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July 8, 2022

Split Wisconsin Supreme Court rejects transgender woman's arguments for changing her name on sex offender registry

The Wisconsin Supreme Court issued a notable 4-3 ruling yesterday in State v. CG, 2022 WI 60 (Wisc. July 7, 2022) (available here), rejecting interesting arguments regarding the state's sex offender registry. Here is part of the start of the opinion of the court:

When Ella was 15 years old, she and another teenager, Mandy, sexually assaulted their supposed friend, 14-year-old Alan ... [and state] law required Ella to register as a sex offender.... Ella filed a postdispositional motion to stay registration....

Ella's legal arguments are grounded in her gender identity. She entered the juvenile justice system as a male. Sometime thereafter, Ella realized she was a transgender girl, i.e., a biological male who self-identifies as a girl. Ella has a traditionally masculine legal name she believes is incompatible with her gender identity.  Ella complains she is bound to "out herself" as a male anytime she is required to produce her legal name.  If Ella were not a sex offender, she could petition the circuit court for a legal name change under Wis. Stat. § 786.36 (2019–20);  however, another statute, Wis. Stat. § 301.47(2)(a), prohibits her from filing such a petition because she is a sex offender, although the State argues it does not prohibit her from using an alias provided she notifies the Department of Corrections (DOC) of her intent to do so in advance.

Ella raises two legal issues for our consideration.  She argues requiring her to register as a sex offender: (1) constitutes cruel and unusual punishment in violation of the Eighth Amendment to the United States Constitution as applied to her; and (2) violates her right to free speech under the First Amendment to the United States Constitution. Both arguments rest on Ella's inability to change her legal name to conform to her gender identity.

We reject both arguments.  Consistent with well-established precedent, we hold Ella's placement on the sex offender registry is not a "punishment" under the Eighth Amendment.  Even if it were, sex offender registration is neither cruel nor unusual. We further hold Ella's right to free speech does not encompass the power to compel the State to facilitate a change of her legal name.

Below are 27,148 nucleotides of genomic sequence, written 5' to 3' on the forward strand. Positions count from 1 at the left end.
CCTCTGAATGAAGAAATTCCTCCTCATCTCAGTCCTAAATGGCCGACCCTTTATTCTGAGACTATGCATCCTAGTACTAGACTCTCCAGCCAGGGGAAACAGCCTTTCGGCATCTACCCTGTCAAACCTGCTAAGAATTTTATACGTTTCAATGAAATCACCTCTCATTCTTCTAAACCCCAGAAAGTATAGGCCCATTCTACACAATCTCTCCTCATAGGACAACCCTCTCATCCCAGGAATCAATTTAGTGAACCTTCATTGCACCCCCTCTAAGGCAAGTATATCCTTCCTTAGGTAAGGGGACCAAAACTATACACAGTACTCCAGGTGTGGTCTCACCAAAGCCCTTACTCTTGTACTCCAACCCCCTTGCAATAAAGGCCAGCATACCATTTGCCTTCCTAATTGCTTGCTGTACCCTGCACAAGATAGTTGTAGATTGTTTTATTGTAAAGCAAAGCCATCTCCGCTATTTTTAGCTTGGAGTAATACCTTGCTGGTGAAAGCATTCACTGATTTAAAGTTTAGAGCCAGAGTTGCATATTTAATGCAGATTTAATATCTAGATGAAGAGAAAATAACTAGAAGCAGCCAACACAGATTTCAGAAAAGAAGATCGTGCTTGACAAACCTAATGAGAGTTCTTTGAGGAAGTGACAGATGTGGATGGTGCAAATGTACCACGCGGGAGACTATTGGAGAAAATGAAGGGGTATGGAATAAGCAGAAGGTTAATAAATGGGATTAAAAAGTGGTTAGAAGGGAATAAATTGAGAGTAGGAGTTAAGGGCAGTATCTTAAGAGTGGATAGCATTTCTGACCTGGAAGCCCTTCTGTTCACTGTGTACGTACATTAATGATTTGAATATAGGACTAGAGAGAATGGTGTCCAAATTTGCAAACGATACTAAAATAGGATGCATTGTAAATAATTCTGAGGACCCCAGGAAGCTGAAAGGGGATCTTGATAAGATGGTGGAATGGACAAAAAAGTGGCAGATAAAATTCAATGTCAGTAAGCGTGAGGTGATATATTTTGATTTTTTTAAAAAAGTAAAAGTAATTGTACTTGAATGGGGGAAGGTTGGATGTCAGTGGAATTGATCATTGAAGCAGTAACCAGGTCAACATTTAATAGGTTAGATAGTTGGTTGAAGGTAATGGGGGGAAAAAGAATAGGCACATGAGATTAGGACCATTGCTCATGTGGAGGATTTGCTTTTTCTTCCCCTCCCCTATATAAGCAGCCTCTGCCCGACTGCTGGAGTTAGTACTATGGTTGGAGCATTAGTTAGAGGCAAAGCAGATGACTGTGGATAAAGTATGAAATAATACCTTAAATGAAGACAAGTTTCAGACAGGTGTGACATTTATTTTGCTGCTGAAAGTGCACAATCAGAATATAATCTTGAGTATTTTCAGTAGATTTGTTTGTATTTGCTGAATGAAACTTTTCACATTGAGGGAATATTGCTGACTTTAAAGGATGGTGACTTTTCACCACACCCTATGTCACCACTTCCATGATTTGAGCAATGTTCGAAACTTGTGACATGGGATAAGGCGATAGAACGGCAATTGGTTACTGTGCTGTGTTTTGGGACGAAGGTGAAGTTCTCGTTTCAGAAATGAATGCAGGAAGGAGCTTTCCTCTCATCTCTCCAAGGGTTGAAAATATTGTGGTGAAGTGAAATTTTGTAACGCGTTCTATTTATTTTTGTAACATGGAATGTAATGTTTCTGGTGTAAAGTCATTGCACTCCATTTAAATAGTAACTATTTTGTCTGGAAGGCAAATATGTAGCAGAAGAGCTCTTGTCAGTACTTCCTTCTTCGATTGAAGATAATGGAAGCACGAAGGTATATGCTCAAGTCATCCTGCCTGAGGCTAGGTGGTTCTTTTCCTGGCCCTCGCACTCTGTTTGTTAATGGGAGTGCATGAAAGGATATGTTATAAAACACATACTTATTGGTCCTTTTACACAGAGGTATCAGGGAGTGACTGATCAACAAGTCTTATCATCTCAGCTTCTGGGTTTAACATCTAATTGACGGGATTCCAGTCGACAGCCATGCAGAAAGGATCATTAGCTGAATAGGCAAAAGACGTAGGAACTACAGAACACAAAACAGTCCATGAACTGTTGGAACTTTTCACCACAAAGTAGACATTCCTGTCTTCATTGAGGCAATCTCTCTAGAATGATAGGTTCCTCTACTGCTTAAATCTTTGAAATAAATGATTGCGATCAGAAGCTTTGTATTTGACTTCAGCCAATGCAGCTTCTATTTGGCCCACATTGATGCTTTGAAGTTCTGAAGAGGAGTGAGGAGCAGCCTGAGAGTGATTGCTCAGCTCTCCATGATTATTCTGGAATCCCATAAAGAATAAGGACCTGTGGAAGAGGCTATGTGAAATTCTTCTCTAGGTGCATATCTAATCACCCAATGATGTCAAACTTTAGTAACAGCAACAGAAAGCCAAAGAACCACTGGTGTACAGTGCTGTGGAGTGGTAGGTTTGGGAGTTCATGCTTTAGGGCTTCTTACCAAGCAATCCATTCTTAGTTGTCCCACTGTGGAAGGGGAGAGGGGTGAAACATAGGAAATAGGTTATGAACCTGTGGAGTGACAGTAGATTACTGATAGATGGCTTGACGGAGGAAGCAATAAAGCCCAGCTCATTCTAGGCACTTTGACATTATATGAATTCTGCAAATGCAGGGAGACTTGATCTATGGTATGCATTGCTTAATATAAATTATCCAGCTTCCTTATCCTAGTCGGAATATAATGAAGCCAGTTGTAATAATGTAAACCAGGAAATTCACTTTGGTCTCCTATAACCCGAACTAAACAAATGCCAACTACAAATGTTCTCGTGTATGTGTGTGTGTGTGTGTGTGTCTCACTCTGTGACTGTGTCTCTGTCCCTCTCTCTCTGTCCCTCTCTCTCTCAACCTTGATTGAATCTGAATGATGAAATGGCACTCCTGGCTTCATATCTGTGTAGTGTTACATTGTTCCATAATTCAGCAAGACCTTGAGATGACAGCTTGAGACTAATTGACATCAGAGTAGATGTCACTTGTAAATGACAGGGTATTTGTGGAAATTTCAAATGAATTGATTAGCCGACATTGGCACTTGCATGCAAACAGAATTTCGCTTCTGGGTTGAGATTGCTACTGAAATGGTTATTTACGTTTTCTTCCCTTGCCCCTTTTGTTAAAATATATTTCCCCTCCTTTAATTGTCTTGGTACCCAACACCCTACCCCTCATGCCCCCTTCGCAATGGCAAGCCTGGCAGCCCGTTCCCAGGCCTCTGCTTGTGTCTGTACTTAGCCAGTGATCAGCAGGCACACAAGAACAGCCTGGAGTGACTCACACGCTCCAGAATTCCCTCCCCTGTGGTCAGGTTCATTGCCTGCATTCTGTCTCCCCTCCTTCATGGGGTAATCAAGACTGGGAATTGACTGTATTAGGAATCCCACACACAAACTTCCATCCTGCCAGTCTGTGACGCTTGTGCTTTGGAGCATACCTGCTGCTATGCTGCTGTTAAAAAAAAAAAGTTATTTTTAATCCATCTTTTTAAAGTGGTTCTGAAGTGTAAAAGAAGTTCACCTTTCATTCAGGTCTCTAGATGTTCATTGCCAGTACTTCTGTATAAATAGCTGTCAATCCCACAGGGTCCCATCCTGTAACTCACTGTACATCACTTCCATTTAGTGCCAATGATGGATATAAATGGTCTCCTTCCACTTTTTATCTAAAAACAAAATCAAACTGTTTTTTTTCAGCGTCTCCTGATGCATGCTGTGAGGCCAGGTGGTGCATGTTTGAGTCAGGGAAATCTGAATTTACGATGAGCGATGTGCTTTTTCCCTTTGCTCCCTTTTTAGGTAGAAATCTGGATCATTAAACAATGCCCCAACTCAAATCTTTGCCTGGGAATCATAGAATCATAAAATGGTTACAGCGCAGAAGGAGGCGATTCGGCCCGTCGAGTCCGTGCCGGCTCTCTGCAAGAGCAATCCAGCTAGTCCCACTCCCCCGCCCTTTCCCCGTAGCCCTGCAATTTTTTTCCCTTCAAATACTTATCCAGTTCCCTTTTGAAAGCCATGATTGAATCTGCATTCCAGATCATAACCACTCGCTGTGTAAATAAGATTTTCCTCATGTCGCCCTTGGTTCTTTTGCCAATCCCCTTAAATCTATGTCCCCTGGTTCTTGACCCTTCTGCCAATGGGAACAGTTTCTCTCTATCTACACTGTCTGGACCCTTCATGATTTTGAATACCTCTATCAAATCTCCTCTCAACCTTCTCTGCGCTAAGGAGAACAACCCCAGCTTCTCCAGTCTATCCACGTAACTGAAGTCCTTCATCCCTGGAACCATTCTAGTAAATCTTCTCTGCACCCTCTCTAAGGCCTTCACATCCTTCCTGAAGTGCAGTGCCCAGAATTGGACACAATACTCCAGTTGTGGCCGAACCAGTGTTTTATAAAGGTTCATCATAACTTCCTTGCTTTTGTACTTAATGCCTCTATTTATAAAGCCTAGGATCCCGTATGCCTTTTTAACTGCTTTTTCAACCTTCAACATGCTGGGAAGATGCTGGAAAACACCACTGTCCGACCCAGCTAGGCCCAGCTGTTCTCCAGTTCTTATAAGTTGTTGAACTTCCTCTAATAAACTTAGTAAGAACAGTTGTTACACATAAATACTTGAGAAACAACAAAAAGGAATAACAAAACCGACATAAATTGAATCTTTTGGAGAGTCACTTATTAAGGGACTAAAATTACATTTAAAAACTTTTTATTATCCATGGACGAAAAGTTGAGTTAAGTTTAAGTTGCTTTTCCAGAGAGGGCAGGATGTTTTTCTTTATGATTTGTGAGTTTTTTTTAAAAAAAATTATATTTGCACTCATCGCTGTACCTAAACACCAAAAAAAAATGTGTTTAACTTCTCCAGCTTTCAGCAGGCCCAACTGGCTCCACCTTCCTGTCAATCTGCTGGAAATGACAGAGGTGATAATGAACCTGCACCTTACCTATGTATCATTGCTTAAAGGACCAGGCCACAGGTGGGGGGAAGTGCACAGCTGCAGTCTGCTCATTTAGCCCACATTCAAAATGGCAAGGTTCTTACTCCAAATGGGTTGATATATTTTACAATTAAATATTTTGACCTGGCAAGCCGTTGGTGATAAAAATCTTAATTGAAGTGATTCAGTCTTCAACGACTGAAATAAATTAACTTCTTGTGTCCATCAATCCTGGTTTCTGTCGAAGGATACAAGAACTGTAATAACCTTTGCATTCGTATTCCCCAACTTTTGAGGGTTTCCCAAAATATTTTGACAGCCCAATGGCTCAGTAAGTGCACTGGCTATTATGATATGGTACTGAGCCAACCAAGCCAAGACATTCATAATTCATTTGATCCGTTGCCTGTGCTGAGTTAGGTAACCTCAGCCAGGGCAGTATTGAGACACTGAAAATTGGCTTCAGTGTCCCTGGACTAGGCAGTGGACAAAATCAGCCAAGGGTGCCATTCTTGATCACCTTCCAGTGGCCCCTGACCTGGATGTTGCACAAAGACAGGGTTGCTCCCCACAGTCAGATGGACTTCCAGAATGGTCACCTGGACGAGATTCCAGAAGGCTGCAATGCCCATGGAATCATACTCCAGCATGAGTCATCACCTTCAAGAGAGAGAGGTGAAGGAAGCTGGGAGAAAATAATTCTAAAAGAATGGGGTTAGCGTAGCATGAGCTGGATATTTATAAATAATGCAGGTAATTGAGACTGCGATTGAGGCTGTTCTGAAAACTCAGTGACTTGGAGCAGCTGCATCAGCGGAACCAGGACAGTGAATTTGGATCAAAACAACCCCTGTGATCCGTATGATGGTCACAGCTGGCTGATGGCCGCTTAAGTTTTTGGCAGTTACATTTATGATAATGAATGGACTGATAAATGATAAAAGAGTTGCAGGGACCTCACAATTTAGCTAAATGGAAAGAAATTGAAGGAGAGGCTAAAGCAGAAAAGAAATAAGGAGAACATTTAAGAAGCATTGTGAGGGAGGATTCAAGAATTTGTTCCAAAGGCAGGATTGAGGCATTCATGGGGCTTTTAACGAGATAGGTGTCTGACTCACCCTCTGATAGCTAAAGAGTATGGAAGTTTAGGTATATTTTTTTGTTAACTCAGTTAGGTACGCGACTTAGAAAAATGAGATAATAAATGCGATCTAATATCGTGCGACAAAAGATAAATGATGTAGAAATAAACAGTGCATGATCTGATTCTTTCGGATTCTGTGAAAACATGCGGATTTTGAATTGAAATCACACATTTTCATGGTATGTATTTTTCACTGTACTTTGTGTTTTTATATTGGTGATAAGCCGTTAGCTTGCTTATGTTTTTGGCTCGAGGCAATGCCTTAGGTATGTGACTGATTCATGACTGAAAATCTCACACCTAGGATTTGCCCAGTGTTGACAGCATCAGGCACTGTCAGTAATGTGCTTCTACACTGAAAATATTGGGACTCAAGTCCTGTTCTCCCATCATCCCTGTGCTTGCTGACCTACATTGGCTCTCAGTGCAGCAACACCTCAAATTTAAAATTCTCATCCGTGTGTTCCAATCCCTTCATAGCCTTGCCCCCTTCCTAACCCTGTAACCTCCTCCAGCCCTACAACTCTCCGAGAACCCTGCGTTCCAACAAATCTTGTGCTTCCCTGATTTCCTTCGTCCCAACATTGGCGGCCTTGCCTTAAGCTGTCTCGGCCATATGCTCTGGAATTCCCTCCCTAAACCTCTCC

Here is a key paragraph from the start of the dissent authored by Justice Bradley:

Although I agree that Ella's Eighth Amendment claim fails, I write separately to address the majority's First Amendment analysis and conclusions. It cuts short the First Amendment analysis by determining that the First Amendment isn't even implicated by the name change ban that accompanies Ella's registration as a sex offender. In making this determination, the majority takes an overly restrictive view of expressive conduct and denigrates the import of a legal name.

July 8, 2022 at 12:32 PM | Permalink


The big question is who are the three judges in the dissent?

The criminal justice system, and all of society, needs to stop contributing to the mental illness of those with gender dysphoria.

Posted by: TarlsQtr | Jul 8, 2022 2:57:54 PM

Not knowing how the sex offender registry works in terms of searches by members of the public, this seems like a difficult case (and perhaps a poorly conceived law).

The medical consensus is that the healthiest treatment is gender reassignment. The issue is how to make the registry work for those who need to change their gender.

I have trouble believing that the registry bars all name changes. If a woman on the registry gets married, does she have to keep her maiden name as her legal name? What about if she gets divorced, is she barred from reverting back to her maiden name because she was convicted under her married name?

If you do permit name changes for marriage and divorce, I think you have to permit them for gender reassignment. The system merely needs to require notice of the name change (and if you are petitioning the court most states already have some notice requirements to avoid fraud) and any renewal verification forms merely needs to require the registrant to list the name(s) under which they have qualifiying convictions as well as the current name.

Posted by: tmm | Jul 11, 2022 10:24:26 AM

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